Born in one of the poorest but richest islands in the western hemisphere, Tico likes to remind the world that as a pioneer, Haiti fought for freedom and granted that freedom to Blacks around the world. The first black republic to gain its independence, Haiti has instilled in Tico the fervor and poise that keeps her grounded and lifted at the same time. Searching for a place to share her inner greatness with the world, Tico came to the United States and migrated to Brooklyn, New York, where, without the guidance of a mother or father, she empowered herself and embraced life as it was.
The reflection of a strong Haitian young woman looking back at Tico in the mirror even through the hardest of times made modeling a freedom that she could lean on. The freedom to embrace a world of fantasy while allowing prominent photographers and designers to use her as their canvas to showcase their art.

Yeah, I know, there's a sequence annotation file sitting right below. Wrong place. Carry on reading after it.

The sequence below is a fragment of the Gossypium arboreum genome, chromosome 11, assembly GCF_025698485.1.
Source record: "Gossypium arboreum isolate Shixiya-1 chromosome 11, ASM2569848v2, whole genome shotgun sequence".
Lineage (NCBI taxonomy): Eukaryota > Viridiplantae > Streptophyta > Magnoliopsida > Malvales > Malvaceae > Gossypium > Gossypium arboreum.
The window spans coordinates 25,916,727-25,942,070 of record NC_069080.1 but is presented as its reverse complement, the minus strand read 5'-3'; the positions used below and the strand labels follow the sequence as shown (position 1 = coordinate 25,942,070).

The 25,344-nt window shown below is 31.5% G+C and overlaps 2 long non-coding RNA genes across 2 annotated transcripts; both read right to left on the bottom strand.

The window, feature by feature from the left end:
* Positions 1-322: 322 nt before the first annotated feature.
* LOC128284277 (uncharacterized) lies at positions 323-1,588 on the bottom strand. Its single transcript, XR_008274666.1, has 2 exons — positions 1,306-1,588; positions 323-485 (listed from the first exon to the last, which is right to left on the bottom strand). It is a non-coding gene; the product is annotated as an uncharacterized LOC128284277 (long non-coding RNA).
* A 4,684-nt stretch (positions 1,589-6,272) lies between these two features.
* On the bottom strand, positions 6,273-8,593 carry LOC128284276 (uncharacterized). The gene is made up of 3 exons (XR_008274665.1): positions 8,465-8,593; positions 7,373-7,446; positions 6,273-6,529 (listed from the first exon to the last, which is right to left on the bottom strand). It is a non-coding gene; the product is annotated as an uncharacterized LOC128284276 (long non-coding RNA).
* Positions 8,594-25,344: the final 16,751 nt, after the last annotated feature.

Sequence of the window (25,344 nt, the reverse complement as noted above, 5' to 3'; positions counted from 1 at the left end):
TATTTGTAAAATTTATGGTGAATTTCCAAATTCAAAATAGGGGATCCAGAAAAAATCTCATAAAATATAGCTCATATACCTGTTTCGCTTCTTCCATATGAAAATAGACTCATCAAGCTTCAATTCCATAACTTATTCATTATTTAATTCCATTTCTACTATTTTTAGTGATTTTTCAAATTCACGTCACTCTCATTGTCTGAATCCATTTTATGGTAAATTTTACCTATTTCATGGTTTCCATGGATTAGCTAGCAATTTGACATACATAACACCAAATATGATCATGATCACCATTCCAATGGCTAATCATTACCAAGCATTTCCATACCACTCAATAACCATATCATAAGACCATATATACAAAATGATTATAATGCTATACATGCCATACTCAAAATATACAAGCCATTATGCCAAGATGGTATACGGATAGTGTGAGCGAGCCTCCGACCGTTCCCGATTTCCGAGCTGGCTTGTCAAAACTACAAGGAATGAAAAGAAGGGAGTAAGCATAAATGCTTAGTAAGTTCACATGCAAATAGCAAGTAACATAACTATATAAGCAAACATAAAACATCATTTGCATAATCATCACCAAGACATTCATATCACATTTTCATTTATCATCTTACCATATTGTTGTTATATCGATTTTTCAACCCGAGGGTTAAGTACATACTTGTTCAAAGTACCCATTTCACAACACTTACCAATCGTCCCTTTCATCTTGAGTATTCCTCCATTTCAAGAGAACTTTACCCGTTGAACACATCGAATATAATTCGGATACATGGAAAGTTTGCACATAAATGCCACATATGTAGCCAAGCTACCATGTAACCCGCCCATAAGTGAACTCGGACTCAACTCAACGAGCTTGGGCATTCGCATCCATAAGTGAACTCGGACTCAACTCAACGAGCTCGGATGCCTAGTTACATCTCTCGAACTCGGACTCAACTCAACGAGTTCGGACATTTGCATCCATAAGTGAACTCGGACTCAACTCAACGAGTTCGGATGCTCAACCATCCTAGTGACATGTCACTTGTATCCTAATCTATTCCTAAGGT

Tico’s experience in front of the camera is vast. Some of her published work with Schön!, Barnes and Nobles, Desert Fishy, SociaLite, Blindfold and 977, led to magazine work, that open doors to fashion shows for Bloomingdales, Luis Valenzuela, Sahari Fashion, Phelcia Dell, and Jacinta among others. Never shying away from a challenge, Tico took to television like a pro with appearances on VH1, MTV, BET, CNN, NBC local and Caribbean, while also serving as lead inspiration for music videos for Grammy Award Winner Wyclef Jean “Midlife Crisis” and Haitian Artist JBeatz “It’s Getting Late.” From commercials to movies, the name Tico has taken on its own brand, so much so that she has become a voice for young girls who are looking for a Role Model who can teach them self-worth and great self-esteem. Empowering the next generation, Tico has become a powerhouse, a motivational speaker and philanthropist who shares her story of struggles and triumphs in the hopes of inspiring one person at a time.